What I think is different is that players are (I gather from a lot of comments) not overly patient with puzzles of the form described here, where you have to repeatedly discard your progress and start over, either because you need to discover something you didn’t know, or you realize that it was too late to solve a puzzle you needed to solve at the start of a story. Maybe Hadean Lands is instructive here; you need to restart all the time, but the game automates a huge proportion of getting back to the point where you were before (or where you need to try something else). When you don’t expect a game to be something that you lose yourself in for a long time, you may have less patience for games that make you spend a lot of time redoing your work.


An interesting point you make; the effort of redoing state.

I’ve been wondering for some time whether, given a really easy way to restore and manage game state, whether dead-end puzzles are so bad. Since if state is easy to restore, it’s just a philosophical difference whether you’re playing the same game “flow” or not.

I recently programmed an old text adventure I designed as a teenager, thirty years ago. It had plenty of sudden (but signposted) deaths and one way/points of no return. It was interesting to try and implement the ideas in a way that wasn’t as frustrating, but still maintained the original design intentions… One of the easiest things to do to reduce the frustration was to add in some auto-save checkpoints around all the areas of sudden death… The game state was automatically restored back a few moves where necessary; keeping the original feel of the game design but making it slightly more palatable to a modern audience.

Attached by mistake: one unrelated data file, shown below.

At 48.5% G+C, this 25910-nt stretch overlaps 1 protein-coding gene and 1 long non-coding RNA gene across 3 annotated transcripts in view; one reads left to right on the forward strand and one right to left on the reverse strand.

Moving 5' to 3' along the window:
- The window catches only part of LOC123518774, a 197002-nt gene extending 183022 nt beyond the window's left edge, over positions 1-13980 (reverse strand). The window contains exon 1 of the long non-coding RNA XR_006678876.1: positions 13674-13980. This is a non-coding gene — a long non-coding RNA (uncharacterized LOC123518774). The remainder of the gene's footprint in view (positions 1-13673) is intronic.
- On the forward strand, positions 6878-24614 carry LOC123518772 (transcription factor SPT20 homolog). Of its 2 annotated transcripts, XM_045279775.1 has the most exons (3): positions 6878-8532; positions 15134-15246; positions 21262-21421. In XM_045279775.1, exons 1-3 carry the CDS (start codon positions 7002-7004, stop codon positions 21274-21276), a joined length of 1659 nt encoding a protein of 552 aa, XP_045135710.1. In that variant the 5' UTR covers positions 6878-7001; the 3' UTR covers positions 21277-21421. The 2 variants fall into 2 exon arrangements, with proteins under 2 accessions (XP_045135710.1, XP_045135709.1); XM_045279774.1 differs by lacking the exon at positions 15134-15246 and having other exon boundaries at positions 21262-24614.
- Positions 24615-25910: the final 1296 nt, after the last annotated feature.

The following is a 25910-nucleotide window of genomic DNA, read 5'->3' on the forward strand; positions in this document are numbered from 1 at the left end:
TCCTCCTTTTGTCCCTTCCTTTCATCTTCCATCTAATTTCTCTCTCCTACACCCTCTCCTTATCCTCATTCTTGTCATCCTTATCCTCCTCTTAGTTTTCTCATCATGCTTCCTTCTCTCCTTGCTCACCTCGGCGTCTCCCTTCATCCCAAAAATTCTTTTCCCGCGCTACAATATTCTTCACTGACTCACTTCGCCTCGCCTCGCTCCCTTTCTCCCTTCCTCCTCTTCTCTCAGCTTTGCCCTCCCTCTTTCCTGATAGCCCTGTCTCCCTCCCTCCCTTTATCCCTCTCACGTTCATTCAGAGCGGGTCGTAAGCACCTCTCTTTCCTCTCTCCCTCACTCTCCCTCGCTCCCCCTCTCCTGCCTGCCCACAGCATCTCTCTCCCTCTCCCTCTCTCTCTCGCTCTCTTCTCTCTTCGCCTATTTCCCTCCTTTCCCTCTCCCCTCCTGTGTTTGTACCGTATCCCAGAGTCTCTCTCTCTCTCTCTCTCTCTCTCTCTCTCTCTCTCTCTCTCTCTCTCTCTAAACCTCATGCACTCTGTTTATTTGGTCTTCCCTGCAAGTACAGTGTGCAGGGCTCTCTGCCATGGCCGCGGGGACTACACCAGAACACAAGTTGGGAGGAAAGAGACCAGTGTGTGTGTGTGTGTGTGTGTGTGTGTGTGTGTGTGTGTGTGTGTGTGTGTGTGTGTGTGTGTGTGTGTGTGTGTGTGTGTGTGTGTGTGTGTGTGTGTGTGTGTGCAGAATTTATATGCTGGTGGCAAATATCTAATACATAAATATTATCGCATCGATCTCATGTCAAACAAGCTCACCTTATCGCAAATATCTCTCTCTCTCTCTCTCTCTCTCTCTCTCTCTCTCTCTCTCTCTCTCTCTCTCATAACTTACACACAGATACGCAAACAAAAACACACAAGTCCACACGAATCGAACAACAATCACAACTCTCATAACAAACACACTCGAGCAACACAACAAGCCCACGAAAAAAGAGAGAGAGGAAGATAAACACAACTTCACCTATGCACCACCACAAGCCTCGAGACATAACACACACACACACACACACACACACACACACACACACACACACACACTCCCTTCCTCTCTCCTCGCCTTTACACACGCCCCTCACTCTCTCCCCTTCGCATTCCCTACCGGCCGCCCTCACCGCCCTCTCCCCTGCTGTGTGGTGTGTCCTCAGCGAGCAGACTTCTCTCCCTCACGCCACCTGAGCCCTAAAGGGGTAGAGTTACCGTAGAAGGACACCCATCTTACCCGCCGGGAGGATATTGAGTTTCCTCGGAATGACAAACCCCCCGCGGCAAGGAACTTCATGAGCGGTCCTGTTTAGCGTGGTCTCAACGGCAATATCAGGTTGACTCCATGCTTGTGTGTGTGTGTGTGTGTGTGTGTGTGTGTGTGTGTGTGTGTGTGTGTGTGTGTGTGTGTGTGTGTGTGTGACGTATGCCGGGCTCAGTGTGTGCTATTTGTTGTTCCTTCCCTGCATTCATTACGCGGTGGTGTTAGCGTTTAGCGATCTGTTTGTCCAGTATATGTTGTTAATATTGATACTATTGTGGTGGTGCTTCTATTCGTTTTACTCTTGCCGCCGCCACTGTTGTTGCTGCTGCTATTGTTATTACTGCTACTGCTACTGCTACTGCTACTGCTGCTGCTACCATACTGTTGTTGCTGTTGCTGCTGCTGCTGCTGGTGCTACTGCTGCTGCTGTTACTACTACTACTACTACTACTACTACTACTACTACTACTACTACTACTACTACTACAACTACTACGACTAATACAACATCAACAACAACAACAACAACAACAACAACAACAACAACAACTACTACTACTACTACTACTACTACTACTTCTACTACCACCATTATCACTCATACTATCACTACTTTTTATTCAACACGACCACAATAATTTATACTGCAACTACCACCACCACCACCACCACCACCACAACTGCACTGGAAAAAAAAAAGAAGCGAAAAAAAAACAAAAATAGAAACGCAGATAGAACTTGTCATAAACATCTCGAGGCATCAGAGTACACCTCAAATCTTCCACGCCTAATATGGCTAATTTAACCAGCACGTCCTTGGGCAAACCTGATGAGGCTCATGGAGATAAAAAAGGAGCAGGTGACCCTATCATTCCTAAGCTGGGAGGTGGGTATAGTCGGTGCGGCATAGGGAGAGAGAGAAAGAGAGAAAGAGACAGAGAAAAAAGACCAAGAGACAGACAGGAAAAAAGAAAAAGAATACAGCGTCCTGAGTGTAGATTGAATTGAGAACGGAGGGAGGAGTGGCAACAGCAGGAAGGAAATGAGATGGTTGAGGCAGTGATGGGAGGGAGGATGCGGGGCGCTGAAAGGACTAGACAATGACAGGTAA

The one way/points of no return were trickier to deal with but they were, in most instances, just either eliminated or accompanied by “nag messages” that checked the player had all the items they needed to proceed.

Games are written for the audiences of their time. Back then you expected that you would have to restart a game many, many times, because of death states, or to check you’d not missed anything. You definitely did not expect to be able to complete a game in a single, unbroken run.

Quite often dead ends, where you have to restore, are a fantastic way of incorporating comedy and all sorts of situations where you’d never be able to go back to normal otherwise;

A great many players like to try silly things in situations, like setting things on fire, breaking stuff and generally causing havoc when obviously the butler is never going to let you back in ever again!

Unless you restore a save game of course.

As mentioned, if undo or even auto-undo is made easy, then the idea of dead-end situations add enormously to gameplay and entertainment.